Digital transformation moved from buzz word to reality within a matter of months as companies responded to the COVID-19 crisis. Antonio Neri, CEO of HPE, speaking at the HPE Discover keynote said, “The future everyone talked about before the pandemic is now here, ahead of schedule.” He went on to say the enterprise of the future will be edge-centric, cloud-enabled, and data-driven. Most importantly, Neri said we’re evolving from the Information Age to the Age of Insight. For this, HPE said it’s focused on building an edge to cloud platform that connects, protects, analyzes, and acts on data, whether it’s in the cloud or at a company’s site.
The push to strategic vendor
HPE wants to position itself as one within a handful of strategic partners that IT leaders look to during and after the pandemic. To do this, the company has amassed a set of assets that span everything from on-premises wireless and data center services to cloud computing offerings. It’s earmarked $2 billion in financing to help customers and partners with financial hardships during the pandemic. Additionally, it upgraded and integrated a series of assets to deliver a more solutions-based approach, which is all the rage with cloud computing providers at this time.
HPE GreenLake got a significant expansion during the HPE Discover conference. The company announced new cloud services that span from containers, virtual machines and Machine Learning Ops (MLOps) to the storage, compute, networking and data protection. The move to a more solution-based approach means HPE is offering workload-optimized preconfigured hardware and software solutions that the company claims can get a customer up and running within 14 days.
Ezmeral: The new gem of HPE’s cloud portfolio
Software is one of the welcome returns to the HPE portfolio. After a massive divesture of its software portfolio to Microfocus for over $8 billion in 2016, HPE has returned to the software game with a set of cloud-native assets that it believes is more suited to designing a modern cloud environment. The conference ushered in an umbrella brand for the company’s software, HPE Ezmeral, which includes assets from its acquisition of MapR and BlueData. It offers five broad categories of services, including IT automation and AI Ops, container management, AI/machine learning and data analytics, security and cost control.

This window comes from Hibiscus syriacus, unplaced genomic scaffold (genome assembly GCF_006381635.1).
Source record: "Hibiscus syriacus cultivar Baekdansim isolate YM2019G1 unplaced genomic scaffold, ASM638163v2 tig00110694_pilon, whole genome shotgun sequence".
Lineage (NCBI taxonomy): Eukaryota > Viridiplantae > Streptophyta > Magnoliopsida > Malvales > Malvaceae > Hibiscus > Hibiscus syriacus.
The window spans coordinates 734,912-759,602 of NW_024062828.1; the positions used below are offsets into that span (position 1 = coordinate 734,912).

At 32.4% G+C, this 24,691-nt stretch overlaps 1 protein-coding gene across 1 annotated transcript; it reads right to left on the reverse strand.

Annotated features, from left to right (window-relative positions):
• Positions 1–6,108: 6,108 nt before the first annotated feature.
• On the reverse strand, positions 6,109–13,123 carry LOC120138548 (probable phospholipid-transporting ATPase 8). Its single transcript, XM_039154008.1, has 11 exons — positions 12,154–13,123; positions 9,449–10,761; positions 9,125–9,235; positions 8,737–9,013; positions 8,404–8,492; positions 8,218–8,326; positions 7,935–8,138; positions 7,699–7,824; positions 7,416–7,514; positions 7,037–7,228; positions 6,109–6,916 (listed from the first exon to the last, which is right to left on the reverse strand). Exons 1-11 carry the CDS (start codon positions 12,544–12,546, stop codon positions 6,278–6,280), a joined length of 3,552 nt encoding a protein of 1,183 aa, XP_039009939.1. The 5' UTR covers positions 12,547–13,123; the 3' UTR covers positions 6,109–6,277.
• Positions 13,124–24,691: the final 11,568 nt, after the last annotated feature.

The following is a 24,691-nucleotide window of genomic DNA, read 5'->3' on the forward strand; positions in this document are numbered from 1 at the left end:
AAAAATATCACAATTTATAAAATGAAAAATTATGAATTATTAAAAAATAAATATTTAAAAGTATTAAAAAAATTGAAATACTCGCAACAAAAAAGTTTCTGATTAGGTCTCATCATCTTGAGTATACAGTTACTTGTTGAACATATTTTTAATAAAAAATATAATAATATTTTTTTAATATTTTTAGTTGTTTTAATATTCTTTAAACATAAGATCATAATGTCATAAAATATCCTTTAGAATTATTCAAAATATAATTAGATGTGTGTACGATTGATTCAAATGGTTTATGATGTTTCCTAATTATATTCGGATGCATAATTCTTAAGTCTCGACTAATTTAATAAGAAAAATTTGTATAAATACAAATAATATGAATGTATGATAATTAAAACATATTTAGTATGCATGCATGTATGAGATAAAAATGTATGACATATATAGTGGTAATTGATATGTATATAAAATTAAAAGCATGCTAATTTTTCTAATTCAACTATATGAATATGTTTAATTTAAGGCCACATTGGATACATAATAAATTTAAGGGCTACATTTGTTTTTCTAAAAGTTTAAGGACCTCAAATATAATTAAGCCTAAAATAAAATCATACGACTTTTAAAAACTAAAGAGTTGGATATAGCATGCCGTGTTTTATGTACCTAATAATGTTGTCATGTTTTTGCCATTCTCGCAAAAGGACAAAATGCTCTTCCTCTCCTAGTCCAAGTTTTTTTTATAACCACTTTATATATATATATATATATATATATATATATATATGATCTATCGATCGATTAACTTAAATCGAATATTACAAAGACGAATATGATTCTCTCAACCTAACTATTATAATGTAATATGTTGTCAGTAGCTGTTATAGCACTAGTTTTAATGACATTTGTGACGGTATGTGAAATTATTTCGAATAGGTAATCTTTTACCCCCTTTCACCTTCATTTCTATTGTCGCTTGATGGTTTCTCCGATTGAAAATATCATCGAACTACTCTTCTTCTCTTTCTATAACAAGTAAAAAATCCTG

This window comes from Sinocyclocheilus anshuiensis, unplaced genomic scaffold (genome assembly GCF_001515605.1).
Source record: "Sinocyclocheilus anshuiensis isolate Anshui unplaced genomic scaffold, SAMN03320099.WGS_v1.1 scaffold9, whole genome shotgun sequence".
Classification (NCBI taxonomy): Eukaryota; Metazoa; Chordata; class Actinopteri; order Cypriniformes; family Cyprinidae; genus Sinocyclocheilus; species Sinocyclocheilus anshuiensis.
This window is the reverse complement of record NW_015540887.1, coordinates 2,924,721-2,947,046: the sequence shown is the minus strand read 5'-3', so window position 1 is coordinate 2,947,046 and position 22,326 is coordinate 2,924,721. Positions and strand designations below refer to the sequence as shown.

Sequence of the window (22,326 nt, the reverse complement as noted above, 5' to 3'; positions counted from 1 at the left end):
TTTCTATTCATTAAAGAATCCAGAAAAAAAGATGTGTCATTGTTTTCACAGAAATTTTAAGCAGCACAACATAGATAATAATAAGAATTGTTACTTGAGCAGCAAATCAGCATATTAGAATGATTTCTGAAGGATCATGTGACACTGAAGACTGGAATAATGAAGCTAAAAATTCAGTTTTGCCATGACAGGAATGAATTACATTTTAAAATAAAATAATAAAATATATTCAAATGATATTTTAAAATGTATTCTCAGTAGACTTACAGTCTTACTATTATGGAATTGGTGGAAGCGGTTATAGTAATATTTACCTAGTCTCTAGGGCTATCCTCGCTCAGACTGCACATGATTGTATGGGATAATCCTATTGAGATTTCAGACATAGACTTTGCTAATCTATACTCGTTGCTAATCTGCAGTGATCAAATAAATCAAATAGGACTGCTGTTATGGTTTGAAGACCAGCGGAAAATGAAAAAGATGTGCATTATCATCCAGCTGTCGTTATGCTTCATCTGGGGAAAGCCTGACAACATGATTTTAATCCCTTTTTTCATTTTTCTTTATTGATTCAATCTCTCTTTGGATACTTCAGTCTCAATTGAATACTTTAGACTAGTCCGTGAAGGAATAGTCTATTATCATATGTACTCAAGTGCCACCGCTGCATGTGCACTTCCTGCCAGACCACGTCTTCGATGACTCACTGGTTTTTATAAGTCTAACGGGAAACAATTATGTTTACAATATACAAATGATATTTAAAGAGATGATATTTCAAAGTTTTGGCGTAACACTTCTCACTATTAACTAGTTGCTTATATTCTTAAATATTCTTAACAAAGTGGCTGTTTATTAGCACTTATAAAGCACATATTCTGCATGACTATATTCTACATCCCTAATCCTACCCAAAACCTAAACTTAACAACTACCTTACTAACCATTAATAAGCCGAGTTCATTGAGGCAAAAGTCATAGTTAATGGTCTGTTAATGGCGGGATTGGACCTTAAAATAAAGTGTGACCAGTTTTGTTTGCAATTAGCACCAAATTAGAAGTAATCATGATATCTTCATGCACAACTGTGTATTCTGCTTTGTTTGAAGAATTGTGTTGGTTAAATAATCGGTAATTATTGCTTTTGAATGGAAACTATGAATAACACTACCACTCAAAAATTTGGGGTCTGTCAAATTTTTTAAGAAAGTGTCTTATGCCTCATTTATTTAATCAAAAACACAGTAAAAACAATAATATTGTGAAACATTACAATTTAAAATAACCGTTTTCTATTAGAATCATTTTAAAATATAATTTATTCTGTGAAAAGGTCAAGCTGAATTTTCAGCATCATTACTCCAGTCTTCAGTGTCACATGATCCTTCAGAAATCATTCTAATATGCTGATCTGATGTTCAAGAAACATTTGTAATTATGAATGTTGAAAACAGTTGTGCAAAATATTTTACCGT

By bringing all its software assets under HPE Ezmeral, it can offer customers solutions instead of point products to help IT modernize and containerize applications. IT can leverage parts of the portfolio to optimize, manage and run infrastructure with automation and AI as well as provide security for that data. HPE Ezmeral can be licensed to run on any infrastructure, on bare metal or on VM, and on HPE or non-HPE hardware. Ezmeral can run on any cloud or data center on the edge. All of the HPE sessions I attended focused heavily on providing IT with options of where and how to run various parts of the cloud stack. Most importantly, software is where differentiation gets built in cloud computing offerings. Without a software stack, HPE would be relegated to the land of box vendor.
How do we get to multi-cloud?
Neri noted that IT leaders face the challenge of two divergent operating models, one in the cloud, and one on-premises requiring companies to pay to maintain both. Neri said the market will shift from a cloud-first mandate to a cloud-everywhere mandate, and usher in the next wave of digital transformation. The goal is to deliver the benefits of the cloud (such as self-service, pay per use, scale-up/down and providers managed) with the ability to have part of your apps and data on-premises. HPE GreenLake offers the choice of connecting to multiple clouds, which is essential for specific enterprise buyers.